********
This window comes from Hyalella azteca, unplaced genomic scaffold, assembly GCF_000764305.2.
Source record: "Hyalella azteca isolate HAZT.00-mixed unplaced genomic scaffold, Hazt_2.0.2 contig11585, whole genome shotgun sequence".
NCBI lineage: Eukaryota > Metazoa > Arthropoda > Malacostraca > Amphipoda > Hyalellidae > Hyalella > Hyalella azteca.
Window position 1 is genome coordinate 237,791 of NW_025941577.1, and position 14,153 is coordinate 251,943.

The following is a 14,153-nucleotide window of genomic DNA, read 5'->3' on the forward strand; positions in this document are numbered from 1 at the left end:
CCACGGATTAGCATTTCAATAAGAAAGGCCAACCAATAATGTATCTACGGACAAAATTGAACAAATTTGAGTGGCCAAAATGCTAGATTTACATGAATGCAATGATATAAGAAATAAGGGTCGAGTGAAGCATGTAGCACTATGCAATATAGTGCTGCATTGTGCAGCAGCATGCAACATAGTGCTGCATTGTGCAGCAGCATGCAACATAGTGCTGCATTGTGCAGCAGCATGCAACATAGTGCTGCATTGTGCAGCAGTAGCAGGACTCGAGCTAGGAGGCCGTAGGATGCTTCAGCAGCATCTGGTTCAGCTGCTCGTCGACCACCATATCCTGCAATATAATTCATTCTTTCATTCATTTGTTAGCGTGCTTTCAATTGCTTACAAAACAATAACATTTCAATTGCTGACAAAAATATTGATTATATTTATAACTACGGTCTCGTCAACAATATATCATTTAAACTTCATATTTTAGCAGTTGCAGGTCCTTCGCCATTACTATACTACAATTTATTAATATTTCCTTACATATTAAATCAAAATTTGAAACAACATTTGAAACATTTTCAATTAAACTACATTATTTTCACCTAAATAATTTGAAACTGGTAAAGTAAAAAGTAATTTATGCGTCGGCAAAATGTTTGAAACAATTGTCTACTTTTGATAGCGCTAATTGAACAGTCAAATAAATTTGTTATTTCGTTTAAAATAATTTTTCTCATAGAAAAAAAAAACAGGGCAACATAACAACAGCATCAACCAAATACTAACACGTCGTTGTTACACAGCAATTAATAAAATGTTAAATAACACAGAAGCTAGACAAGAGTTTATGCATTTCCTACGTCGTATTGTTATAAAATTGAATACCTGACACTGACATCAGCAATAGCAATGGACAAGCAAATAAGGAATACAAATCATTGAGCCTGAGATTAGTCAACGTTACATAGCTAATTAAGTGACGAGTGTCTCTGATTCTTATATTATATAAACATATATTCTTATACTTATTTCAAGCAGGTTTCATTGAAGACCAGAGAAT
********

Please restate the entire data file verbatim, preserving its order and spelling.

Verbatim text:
This window comes from Hyalella azteca, unplaced genomic scaffold, assembly GCF_000764305.2.
Source record: "Hyalella azteca isolate HAZT.00-mixed unplaced genomic scaffold, Hazt_2.0.2 contig11585, whole genome shotgun sequence".
NCBI lineage: Eukaryota > Metazoa > Arthropoda > Malacostraca > Amphipoda > Hyalellidae > Hyalella > Hyalella azteca.
Window position 1 is genome coordinate 237,791 of NW_025941577.1, and position 14,153 is coordinate 251,943.

The following is a 14,153-nucleotide window of genomic DNA, read 5'->3' on the forward strand; positions in this document are numbered from 1 at the left end:
CCACGGATTAGCATTTCAATAAGAAAGGCCAACCAATAATGTATCTACGGACAAAATTGAACAAATTTGAGTGGCCAAAATGCTAGATTTACATGAATGCAATGATATAAGAAATAAGGGTCGAGTGAAGCATGTAGCACTATGCAATATAGTGCTGCATTGTGCAGCAGCATGCAACATAGTGCTGCATTGTGCAGCAGCATGCAACATAGTGCTGCATTGTGCAGCAGCATGCAACATAGTGCTGCATTGTGCAGCAGTAGCAGGACTCGAGCTAGGAGGCCGTAGGATGCTTCAGCAGCATCTGGTTCAGCTGCTCGTCGACCACCATATCCTGCAATATAATTCATTCTTTCATTCATTTGTTAGCGTGCTTTCAATTGCTTACAAAACAATAACATTTCAATTGCTGACAAAAATATTGATTATATTTATAACTACGGTCTCGTCAACAATATATCATTTAAACTTCATATTTTAGCAGTTGCAGGTCCTTCGCCATTACTATACTACAATTTATTAATATTTCCTTACATATTAAATCAAAATTTGAAACAACATTTGAAACATTTTCAATTAAACTACATTATTTTCACCTAAATAATTTGAAACTGGTAAAGTAAAAAGTAATTTATGCGTCGGCAAAATGTTTGAAACAATTGTCTACTTTTGATAGCGCTAATTGAACAGTCAAATAAATTTGTTATTTCGTTTAAAATAATTTTTCTCATAGAAAAAAAAAACAGGGCAACATAACAACAGCATCAACCAAATACTAACACGTCGTTGTTACACAGCAATTAATAAAATGTTAAATAACACAGAAGCTAGACAAGAGTTTATGCATTTCCTACGTCGTATTGTTATAAAATTGAATACCTGACACTGACATCAGCAATAGCAATGGACAAGCAAATAAGGAATACAAATCATTGAGCCTGAGATTAGTCAACGTTACATAGCTAATTAAGTGACGAGTGTCTCTGATTCTTATATTATATAAACATATATTCTTATACTTATTTCAAGCAGGTTTCATTGAAGACCAGAGAAT